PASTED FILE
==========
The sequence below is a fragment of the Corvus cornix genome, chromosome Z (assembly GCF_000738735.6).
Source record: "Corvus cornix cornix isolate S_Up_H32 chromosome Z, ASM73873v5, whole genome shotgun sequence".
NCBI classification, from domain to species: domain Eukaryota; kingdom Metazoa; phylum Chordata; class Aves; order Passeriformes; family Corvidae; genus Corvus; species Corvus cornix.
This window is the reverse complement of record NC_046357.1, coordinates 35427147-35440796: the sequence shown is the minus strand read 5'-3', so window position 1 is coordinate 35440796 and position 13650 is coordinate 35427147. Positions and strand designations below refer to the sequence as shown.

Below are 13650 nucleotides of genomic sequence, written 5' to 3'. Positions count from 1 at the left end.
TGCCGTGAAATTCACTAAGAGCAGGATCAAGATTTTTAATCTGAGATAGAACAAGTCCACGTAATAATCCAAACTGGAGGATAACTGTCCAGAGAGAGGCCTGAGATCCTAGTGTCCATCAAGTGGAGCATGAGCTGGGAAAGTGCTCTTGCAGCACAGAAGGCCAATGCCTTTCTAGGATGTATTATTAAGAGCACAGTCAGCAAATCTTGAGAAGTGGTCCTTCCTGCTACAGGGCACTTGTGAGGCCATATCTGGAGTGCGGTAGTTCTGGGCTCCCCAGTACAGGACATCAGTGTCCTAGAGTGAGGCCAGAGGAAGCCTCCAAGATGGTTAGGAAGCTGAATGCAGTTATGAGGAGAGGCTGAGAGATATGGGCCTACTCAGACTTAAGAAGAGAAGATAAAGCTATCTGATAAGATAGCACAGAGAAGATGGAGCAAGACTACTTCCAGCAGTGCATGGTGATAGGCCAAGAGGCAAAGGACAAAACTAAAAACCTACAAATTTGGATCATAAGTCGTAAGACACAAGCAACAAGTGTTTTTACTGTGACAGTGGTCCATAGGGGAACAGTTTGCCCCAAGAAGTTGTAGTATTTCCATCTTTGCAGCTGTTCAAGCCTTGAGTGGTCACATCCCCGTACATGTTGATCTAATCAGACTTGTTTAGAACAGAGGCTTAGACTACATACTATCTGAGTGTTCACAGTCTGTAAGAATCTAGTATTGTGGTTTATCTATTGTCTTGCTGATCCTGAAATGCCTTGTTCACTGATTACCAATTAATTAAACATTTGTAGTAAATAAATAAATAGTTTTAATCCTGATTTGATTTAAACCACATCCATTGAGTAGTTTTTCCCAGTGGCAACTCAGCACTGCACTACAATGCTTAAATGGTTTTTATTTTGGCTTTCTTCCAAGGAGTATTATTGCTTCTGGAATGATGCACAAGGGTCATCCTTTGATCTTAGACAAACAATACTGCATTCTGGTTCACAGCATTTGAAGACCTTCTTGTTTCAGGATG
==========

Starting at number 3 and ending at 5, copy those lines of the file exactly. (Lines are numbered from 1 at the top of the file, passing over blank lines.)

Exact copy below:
NCBI classification, from domain to species: domain Eukaryota; kingdom Metazoa; phylum Chordata; class Aves; order Passeriformes; family Corvidae; genus Corvus; species Corvus cornix.
This window is the reverse complement of record NC_046357.1, coordinates 35427147-35440796: the sequence shown is the minus strand read 5'-3', so window position 1 is coordinate 35440796 and position 13650 is coordinate 35427147. Positions and strand designations below refer to the sequence as shown.

Below are 13650 nucleotides of genomic sequence, written 5' to 3'. Positions count from 1 at the left end.